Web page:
Russian ruble coins are seen in this illustration taken February 24, 2022. REUTERS/Dado Ruvic/Illustration

Join now for FREE unlimited access to


MOSCOW, Feb 25 (Reuters) – The ruble firmed on Friday after hitting an all-time low in the previous session when Russia began invading Ukraine, while stock indices rose sharply after their strongest drop in a day never recorded.

No Russian asset was spared Thursday’s strong selling. Fighting in Ukraine continued on Friday. Read more

At 0722 GMT, the ruble gained 2.3% against the dollar to 83.30 after hitting a record low of 89.60 in highly volatile trading on Thursday.

Join now for FREE unlimited access to


“We expect the dollar to remain in a range of 83 to 85 to the dollar,” Promsvyazbank said in a note.

Against the euro, the ruble strengthened 2.3% to trade at 93.49, after hitting an all-time low of 101.03 in the interbank market on Thursday.

The currency was supported by the first monetary interventions by the Russian central bank since 2014, when Russia annexed Crimea from Ukraine. Read more


The market expects more action from the central bank, which must deal with inflationary risks. The weakening of the ruble after the invasion of Ukraine should weigh on the standard of living in Russia and fuel inflation already close to 9%.

The central bank may now proceed with an unanticipated interest rate hike as it did at the end of 2014, when it raised the key rate to 17% from 10.5% late overnight in the middle of a ruble plummeting, analysts say.

“We believe a rapid CBR hike of 400 basis points or more is likely with the policy rate above 13%,” Morgan Stanley said in a note.

Alor Brokerage said the central bank could raise the rate by 2-3 percentage points in the near future, with the aim of keeping the ruble close to 80 to the dollar and 90 to the euro.

The central bank, which is targeting 4% inflation, was expected to consider raising rates at its next board meeting on March 18.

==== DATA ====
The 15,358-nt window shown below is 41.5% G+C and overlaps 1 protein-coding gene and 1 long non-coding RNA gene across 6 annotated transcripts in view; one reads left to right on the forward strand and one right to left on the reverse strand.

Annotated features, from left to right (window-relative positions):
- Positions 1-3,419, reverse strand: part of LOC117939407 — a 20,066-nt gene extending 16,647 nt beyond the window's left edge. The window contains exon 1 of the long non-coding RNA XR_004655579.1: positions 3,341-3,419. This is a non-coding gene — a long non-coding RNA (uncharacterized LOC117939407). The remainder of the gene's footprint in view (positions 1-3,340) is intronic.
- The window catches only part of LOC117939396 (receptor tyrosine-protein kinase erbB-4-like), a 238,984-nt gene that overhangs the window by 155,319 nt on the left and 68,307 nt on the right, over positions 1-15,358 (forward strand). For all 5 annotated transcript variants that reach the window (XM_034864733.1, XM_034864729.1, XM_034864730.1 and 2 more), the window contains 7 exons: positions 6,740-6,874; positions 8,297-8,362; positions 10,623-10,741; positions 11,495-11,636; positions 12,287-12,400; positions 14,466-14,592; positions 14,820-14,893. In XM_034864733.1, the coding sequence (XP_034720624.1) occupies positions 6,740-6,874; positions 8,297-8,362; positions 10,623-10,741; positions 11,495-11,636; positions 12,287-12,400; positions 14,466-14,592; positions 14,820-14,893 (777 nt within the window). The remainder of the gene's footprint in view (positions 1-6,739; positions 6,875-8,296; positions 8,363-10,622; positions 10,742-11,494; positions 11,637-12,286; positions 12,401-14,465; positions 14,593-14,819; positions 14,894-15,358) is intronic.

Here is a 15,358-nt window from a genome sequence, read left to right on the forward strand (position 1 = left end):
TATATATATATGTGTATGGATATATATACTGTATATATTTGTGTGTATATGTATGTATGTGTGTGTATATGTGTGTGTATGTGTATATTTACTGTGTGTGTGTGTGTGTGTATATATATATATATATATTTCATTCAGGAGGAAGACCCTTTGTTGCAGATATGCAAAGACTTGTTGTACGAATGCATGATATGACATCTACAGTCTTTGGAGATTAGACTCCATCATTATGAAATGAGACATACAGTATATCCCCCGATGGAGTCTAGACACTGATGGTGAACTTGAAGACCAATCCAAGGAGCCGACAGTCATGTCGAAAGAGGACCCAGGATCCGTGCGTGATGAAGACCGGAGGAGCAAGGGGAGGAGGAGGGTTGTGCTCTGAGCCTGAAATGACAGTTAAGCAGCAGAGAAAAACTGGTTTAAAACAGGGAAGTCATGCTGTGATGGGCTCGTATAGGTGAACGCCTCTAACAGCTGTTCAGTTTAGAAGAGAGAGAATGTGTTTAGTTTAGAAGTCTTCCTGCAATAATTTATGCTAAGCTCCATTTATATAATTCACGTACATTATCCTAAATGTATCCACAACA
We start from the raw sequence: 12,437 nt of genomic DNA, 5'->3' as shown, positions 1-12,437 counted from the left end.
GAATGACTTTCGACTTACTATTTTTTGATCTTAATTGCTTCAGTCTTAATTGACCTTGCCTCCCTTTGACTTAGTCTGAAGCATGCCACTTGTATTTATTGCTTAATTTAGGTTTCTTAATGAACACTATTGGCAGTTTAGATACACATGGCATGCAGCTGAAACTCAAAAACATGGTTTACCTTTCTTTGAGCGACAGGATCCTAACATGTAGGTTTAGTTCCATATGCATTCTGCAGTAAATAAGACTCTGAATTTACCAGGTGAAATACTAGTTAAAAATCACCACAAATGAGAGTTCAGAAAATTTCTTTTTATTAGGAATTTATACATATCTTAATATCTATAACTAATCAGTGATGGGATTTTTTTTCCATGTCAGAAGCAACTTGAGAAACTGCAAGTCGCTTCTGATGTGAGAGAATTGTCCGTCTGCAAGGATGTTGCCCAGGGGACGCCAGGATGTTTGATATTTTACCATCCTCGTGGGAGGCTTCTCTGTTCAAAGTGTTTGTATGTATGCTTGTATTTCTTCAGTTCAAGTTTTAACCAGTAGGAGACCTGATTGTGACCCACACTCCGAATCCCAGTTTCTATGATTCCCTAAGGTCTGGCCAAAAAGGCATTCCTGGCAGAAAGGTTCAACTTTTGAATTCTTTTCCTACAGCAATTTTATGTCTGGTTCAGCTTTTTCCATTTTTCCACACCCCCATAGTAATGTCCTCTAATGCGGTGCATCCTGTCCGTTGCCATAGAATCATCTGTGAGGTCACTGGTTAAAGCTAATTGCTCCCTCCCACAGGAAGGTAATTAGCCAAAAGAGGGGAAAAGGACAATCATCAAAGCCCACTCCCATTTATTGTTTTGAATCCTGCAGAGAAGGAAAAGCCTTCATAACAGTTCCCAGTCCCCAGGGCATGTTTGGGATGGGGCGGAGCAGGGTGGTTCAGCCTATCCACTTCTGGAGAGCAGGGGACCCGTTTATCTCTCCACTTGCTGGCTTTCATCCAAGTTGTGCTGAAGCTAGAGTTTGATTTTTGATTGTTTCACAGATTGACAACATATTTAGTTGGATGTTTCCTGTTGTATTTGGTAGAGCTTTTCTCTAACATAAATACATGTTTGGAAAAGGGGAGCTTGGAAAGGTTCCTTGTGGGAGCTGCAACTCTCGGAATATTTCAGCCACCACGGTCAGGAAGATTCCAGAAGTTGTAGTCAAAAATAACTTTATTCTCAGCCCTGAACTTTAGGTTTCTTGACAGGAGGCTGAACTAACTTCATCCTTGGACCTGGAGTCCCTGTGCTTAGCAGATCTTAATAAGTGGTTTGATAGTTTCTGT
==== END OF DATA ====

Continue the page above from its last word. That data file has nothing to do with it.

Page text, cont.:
The market is also digesting tough new Western sanctions against Russia.

The measures have stopped disconnecting Russia from the SWIFT global interbank payments system or targeting its oil and gas exports, and Russia has spent the past seven years building formidable financial defenses.

“However, the possibility (of a disconnection from SWIFT) remains and the uncertainty is hurting the market more than the worst sanctions – the focus will be on developments in Ukraine, the potential for negotiations and any further sanctions,” said BCS Brokerage in a note.

But analysts said the Russian economy is unlikely to withstand the onslaught of coordinated sanctions from the West in the long term. Read more

Russian stock indices pared their heavy losses after Thursday’s record one-day drop.

The dollar-denominated RTS index (.IRTS) jumped 27.5% to 947.7. Russia’s rouble-based MOEX index (.IMOEX) gained 22.5% to 2,520.9 points, moving away from its weakest level since early 2016 at 1,681.55 which it hit on Thursday. Read more

Join now for FREE unlimited access to


Reporting by Andrey Ostroukh; Editing by Kim Coghill and Gareth Jones

Our standards: The Thomson Reuters Trust Principles.